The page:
Oct.1, 2018 -- The phones have been ringing off the hook at the Christopher & Dana Reeve Foundation since the news broke that an electronic device put into the spinal cord of several paraplegic patients allowed them to take steps.
“People are wanting to know how they can sign up,” says Susan Howley, executive vice president of research for the nonprofit started by Christopher Reeve, the late film star paralyzed in a horseback riding accident. “So many of them are desperate. The wisdom was simply these people were hardwired at injury and no matter what we did it wouldn’t improve on ability to function. This is saying all is not lost.”
Howley and several other researchers stressed that the findings – announced last week by researchers at the Mayo Clinic, UCLA and the University of Louisville -- while promising, are preliminary.
“It needs to be kept in perspective,” she says, “These were a limited number of case studies, not large clinical trials. But it’s safe to say the findings are very promising.”
Technology Plus Intense Therapy
In the studies, separate teams of researchers produced similar results by surgically implanting an electrical stimulator in paraplegic patients below the injury. This sent a signal to the damaged spinal cord, awakening dormant nerves to receive the signal to move.
The procedures were done along with intense physical rehab. Three out of five paraplegic patients involved in the studies were able to step with a walker after years of being unable to move from the point of their injury down.
The results disprove the accepted wisdom that a spinal injury means a lifetime of paralysis. “We used to think that all of the neurons below the lesion level had died,” Howley says, but the case studies show “some of them may be asleep.”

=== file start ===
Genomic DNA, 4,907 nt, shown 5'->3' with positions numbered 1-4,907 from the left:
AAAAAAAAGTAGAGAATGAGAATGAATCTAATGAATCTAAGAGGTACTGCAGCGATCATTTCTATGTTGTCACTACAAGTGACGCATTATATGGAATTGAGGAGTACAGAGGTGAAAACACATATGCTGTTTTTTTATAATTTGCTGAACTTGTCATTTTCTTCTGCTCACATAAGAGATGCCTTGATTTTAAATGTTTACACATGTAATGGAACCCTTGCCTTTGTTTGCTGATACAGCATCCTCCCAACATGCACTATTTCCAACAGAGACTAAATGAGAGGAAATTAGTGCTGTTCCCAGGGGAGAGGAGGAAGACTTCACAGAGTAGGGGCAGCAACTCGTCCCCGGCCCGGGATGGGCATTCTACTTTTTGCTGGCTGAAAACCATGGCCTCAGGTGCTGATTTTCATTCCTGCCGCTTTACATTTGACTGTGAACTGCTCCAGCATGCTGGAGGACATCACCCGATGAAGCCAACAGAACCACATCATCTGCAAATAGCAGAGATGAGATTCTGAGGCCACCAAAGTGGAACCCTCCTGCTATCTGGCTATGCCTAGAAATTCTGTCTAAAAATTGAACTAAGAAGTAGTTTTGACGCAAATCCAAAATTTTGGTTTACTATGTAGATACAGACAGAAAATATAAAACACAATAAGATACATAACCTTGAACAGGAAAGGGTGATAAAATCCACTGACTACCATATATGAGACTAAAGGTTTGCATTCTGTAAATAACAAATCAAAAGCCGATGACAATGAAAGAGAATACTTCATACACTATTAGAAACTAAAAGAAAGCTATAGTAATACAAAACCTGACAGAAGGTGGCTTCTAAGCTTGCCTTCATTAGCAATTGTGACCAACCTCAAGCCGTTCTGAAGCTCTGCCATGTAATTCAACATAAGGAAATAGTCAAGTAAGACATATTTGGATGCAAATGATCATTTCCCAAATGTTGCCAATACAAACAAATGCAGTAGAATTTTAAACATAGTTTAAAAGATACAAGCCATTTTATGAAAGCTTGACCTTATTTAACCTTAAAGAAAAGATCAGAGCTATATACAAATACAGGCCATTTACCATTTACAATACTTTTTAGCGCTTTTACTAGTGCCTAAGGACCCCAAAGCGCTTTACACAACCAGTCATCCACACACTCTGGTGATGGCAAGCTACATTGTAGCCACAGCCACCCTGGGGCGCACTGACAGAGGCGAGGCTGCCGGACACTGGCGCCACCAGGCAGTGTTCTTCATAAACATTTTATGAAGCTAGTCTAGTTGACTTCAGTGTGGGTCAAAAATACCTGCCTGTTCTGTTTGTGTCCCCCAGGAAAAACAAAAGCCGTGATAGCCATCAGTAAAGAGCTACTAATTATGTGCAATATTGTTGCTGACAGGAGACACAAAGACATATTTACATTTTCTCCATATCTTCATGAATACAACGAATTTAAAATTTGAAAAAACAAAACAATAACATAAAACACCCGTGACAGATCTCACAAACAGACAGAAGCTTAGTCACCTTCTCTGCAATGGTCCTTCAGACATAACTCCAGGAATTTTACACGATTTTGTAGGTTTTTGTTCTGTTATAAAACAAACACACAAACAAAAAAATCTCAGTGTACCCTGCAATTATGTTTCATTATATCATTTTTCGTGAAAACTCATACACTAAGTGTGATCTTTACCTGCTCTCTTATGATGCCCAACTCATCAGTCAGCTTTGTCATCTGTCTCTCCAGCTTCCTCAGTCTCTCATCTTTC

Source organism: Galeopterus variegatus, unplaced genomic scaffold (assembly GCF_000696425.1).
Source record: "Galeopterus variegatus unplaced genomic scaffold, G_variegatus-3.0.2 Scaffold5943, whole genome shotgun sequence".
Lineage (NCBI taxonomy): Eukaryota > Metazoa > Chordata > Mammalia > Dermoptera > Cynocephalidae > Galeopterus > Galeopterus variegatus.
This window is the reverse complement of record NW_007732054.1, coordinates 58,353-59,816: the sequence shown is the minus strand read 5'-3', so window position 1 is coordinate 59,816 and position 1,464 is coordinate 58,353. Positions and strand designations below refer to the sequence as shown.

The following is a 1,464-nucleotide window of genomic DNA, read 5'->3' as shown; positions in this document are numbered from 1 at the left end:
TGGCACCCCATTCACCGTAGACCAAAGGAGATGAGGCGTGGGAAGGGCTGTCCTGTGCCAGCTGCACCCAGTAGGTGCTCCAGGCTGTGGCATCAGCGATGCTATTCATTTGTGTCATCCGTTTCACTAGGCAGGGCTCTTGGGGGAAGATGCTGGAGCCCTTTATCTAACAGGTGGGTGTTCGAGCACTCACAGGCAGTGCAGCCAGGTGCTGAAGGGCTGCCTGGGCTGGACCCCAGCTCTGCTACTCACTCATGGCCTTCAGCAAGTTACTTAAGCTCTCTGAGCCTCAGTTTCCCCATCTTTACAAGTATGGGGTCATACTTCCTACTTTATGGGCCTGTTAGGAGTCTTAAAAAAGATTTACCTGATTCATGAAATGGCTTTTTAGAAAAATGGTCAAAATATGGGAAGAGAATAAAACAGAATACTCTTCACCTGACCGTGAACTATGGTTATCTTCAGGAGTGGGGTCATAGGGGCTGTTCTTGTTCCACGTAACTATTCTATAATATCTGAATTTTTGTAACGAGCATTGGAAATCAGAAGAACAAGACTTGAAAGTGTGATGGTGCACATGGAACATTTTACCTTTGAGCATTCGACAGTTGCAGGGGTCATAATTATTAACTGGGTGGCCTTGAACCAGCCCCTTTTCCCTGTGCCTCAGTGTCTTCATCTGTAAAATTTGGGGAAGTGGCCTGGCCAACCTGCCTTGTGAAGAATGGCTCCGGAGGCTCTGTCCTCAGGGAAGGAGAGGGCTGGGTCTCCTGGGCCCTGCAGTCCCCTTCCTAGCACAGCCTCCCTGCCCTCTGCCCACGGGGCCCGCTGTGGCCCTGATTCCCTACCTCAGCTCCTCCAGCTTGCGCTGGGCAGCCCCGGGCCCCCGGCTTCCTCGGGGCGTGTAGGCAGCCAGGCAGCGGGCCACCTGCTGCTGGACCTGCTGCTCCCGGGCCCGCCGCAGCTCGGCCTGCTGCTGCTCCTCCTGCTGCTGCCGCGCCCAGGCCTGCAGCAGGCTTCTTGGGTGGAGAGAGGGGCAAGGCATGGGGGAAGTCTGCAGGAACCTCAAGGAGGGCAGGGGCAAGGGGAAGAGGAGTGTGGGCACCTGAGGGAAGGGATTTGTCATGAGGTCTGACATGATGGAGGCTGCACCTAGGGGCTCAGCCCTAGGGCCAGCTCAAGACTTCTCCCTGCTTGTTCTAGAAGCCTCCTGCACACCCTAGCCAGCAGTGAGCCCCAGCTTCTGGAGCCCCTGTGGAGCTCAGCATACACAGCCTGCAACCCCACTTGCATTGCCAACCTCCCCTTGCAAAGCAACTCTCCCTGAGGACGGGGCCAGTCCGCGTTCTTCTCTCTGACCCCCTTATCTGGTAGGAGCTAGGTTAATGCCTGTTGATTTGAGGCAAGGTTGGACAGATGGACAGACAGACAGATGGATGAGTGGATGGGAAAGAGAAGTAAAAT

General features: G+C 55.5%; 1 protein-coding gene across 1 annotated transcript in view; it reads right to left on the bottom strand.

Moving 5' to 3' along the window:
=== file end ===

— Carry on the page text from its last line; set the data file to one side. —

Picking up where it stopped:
The studies that made news add additional evidence that people with clinically complete paralysis can take steps with the help of technology, says Monica Perez, PhD, a professor in the Department of Neurological Surgery with the Miami Project to Cure Paralysis at the University of Miami.
Studies in 2015 and 2016 showed that by using brain-machine signals -- sent to an electrical stimulator worn externally, or exoskeleton -- it was possible to cause muscle activity that allowed some patients to take steps after a lot of training.
The new studies add to evidence that epidural stimulation, via an implant on the covering of the spinal cord, is a therapy that could change the lives of paralyzed people who were once told that they had no hope of recovery.
From a scientific point of view, Perez says, the studies also increase awareness about the need for scientists to work harder to understand how to better involve remaining nerve connections, even when an injury happened years ago.
Stephen Estes, PhD, a post-doctorate fellow and clinical research scientist at Shepherd Center, a nonprofit rehabilitation hospital in Atlanta, expressed cautious optimism about the new findings.
“It’s a very small sample size,” he says. “The next step is to do this in larger patient populations.”
He noted that it took over a year of intensive physical therapy for those who succeeded in stepping.
“From a rehab standpoint, and unfortunately from an insurance standpoint, having individuals get that in a normal setting is quite a hurdle; it’s a lot of time and a lot of resources.”
“It’s an important step, for sure,” he says. “But there’s always a risk of inflating it too quickly.”
Improved Quality of Life
According to the National Spinal Cord Injury Statistical Center at the University of Alabama in Birmingham, there are about 17,700 new spinal cord injuries every year, mostly caused by vehicle crashes, followed closely by falls.
The average age of injury has increased from 29 in the 1970s to 43 today, something Howley attributes to aging baby boomers.
Howley says that while the announcement focused on the ability of paraplegic people to walk, the more important findings have to do with the way any movement affects a paralyzed person’s quality of life.
“When we stand and bear weight we have better blood circulation, our skin is healthier and there are fewer chances for pressure sores, skin breakdowns and bladder infections,” she says.
Giving paralyzed people control over these functions improves their health and gives them more independence.
“Their injury is not destiny,” she says.
The importance of the research findings would not be lost on Christopher Reeve, who died in 2004 at the age of 52 from an infection caused by a bedsore. He had been a quadriplegic for the last 9 years of his life -- and always said he hoped to walk again.
“He would say: ‘I told you so,’ ” Howley says. “He really understood the capacity for science to deliver on its promises.”